24. In connection with the provision of Government offices at Athlone and Castlebar a policy decision to revise the project and provide accommodation on a reduced scale was taken at the stage when developed sketch plans had already been completed and submitted for approval and preliminary cost plans prepared. Professional fees totalling £43,258 had been paid for the plans and for design information and the Committee discussed at length whether all or any of this expenditure should be regarded as a constructive loss.

The Accounting Officer in evidence stated that, in considering this matter, one must take into account the fact that it is part of the function of the Office of Public Works to provide and plan for build-ins projects and this function cannot be fulfilled without incurring expense. The Commissioners cannot restrict this service to projects which are eventually executed because there is no way of identifying such projects in advance. Neither can they insist that plans once made should not be altered if detailed examination, changed circumstances or policy changes demand such alterations. It is therefore the Commissioners’ view that it is part of the normal work of the Office of Public Works to provide a planning service for various projects which are not proceeded with or which are changed, to some degree, with consequential expense and they consider that it would be unreasonable to regard such expense as constructive loss calling for the specific sanction of the Department of Finance and for noting in the Appropriation Account. The Accounting Officer added that he proposed to inform the Comptroller and Auditor General accordingly but before doing so he had asked the Minister for Finance for his agreement with the Commissioners’ view.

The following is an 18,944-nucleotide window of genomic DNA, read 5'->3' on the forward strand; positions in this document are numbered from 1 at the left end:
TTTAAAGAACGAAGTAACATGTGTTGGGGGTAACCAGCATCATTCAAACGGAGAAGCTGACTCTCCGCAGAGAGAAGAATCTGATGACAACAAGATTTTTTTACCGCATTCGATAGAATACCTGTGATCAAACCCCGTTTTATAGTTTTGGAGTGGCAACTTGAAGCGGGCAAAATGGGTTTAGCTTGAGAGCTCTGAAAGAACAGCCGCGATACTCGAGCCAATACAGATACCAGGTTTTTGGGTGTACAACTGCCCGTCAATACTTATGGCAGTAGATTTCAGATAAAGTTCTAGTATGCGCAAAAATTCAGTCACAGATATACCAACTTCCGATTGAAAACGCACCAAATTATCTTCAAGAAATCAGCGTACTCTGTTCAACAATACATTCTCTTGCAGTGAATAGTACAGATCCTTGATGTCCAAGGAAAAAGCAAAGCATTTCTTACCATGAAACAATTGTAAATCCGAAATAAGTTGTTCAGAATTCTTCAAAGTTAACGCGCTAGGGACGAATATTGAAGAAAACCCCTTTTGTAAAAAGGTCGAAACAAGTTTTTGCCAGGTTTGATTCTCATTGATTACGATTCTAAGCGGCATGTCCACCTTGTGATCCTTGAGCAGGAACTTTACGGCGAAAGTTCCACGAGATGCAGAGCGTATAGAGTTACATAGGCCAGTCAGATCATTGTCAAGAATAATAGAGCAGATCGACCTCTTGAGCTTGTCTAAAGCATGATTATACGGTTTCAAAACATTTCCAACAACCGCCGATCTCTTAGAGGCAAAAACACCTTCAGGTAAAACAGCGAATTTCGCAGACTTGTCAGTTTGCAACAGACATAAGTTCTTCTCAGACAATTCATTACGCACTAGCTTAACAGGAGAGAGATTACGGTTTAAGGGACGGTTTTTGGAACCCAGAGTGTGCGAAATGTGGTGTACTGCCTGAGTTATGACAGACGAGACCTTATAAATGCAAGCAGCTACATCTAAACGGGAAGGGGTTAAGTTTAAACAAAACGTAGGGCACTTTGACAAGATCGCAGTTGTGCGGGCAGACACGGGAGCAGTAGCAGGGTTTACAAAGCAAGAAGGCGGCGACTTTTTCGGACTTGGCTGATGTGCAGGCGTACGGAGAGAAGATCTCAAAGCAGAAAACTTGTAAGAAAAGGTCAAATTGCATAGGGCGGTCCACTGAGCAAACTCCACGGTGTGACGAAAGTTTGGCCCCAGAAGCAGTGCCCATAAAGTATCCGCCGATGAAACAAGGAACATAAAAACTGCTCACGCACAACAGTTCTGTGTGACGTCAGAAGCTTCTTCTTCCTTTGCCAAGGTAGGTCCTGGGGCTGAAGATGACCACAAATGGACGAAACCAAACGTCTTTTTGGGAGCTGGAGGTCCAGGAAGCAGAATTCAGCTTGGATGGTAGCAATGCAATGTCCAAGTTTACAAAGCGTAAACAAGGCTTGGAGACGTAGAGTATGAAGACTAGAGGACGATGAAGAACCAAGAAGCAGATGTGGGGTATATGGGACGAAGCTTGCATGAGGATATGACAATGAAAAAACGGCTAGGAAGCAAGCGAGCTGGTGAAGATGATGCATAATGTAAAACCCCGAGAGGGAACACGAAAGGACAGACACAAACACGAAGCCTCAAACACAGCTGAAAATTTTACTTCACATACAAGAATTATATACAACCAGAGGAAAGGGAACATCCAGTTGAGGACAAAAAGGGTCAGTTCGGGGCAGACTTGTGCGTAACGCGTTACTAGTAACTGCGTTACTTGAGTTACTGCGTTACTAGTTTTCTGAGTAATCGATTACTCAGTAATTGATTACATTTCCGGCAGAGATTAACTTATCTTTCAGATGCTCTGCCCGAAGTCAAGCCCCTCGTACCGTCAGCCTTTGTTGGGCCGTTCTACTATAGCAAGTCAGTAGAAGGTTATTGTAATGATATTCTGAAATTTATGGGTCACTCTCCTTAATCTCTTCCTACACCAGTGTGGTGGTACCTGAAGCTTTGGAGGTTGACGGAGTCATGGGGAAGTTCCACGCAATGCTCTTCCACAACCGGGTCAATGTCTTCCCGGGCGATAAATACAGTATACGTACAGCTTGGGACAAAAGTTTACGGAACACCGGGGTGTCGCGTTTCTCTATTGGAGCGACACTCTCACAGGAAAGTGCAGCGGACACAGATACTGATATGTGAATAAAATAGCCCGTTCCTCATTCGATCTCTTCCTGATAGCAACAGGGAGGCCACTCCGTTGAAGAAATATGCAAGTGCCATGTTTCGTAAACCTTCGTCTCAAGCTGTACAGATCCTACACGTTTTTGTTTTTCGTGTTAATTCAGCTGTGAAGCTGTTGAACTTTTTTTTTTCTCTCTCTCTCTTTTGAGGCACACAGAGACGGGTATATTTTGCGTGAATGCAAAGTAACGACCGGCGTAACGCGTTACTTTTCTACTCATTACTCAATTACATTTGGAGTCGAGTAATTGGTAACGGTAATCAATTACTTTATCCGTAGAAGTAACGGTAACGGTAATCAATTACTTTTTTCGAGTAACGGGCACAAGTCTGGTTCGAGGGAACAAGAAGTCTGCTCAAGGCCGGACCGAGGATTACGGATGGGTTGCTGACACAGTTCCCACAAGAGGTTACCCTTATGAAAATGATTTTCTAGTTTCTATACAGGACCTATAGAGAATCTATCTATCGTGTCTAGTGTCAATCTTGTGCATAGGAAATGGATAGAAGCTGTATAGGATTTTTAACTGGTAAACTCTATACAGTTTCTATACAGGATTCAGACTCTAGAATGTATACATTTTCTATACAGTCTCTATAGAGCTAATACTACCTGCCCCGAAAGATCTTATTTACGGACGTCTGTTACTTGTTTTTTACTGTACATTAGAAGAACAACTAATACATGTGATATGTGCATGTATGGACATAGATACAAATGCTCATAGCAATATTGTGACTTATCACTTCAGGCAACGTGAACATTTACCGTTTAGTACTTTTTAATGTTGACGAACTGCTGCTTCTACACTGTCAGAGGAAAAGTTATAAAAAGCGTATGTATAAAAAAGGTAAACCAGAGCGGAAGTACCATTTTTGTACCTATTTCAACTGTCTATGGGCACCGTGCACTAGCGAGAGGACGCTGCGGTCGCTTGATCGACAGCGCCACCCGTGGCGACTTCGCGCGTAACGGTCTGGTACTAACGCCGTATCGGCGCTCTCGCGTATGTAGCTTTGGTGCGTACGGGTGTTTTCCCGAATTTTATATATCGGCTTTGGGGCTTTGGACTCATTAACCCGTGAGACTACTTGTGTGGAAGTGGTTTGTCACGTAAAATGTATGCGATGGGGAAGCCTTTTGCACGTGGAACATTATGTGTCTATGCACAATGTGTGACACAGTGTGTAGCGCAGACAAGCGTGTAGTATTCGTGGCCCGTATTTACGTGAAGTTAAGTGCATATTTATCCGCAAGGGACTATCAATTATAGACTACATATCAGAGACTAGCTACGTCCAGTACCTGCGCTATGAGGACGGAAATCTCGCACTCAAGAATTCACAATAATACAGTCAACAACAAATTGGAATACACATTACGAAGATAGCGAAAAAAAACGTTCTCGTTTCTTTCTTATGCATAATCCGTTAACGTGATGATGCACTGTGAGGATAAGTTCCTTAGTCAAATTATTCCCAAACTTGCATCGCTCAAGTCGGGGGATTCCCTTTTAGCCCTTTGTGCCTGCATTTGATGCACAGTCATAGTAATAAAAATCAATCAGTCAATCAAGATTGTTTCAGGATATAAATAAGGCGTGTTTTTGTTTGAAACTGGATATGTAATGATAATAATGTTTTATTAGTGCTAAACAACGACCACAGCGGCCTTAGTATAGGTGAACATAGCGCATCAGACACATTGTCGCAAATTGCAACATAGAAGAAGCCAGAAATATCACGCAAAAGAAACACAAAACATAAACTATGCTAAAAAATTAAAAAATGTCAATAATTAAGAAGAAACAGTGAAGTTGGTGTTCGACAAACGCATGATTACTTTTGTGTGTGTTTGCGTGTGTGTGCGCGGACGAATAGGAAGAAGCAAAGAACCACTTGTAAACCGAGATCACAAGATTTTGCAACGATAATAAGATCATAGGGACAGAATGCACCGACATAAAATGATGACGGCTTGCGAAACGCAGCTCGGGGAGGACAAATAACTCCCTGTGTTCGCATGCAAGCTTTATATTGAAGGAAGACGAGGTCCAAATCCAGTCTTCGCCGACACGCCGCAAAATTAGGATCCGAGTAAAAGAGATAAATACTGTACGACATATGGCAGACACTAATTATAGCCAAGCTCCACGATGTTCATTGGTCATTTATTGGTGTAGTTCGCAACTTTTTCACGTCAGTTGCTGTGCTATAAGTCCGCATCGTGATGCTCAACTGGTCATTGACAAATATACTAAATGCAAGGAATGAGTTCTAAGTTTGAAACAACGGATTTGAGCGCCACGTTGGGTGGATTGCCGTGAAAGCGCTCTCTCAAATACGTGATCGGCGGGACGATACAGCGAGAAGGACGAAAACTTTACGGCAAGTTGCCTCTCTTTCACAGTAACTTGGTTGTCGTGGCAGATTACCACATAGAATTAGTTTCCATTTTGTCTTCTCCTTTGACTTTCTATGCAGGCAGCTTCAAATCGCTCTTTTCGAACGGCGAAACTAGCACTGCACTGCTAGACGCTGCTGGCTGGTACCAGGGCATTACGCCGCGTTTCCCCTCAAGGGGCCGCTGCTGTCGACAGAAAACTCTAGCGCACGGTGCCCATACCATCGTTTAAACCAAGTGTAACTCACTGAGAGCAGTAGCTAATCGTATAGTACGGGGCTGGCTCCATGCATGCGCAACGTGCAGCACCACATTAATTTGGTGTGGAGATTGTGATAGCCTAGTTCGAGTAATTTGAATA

The Committee accepts that cases will arise from time to time in which constructive losses will occur because of policy changes. Obviously, Accounting Officers cannot be held accountable for such losses. It expects that, when policy changes are being decided on, their financial implications for the Exchequer will be fully considered. It can visualise circumstances arising in which it would be very difficult, if not impossible, to estimate the actual extent of a particular constructive loss. Nevertheless, it considers it desirable that all such cases where substantial sums are involved should be brought to the notice of Parliament by means of a suitable note in the Appropriation Account.

In regard to the particular case under consideration the Committee will await the outcome of the correspondence between the Accounting Officer and the Minister for Finance in the matter.


25. The Minister for Agriculture is the official Intervention Agency of the EEC in Ireland and is responsible for the purchase, storage and resale of the commodities involved and for the payment of the handling, storage, transport, interest and other charges in respect of these commodities. These charges, which are met from voted moneys in the first instance are, subject to certain limits, recoverable from FEOGA, such recoveries being credited to Appropriations-in-Aid. The Comptroller and Auditor General reported that, in the course of his audit of some charges met from the Vote, he noted that a procedure had been adopted which provided for payment of the full amount due to claimants pending a later check of the relevant invoices but that in most cases these invoices had remained unchecked at the time of his audit. He had been informed by the Accounting Officer that payments were made in full one month in arrear to Irish cold stores and six weeks in arrear to United Kingdom cold stores at which time a substantial balance had accrued due in each case.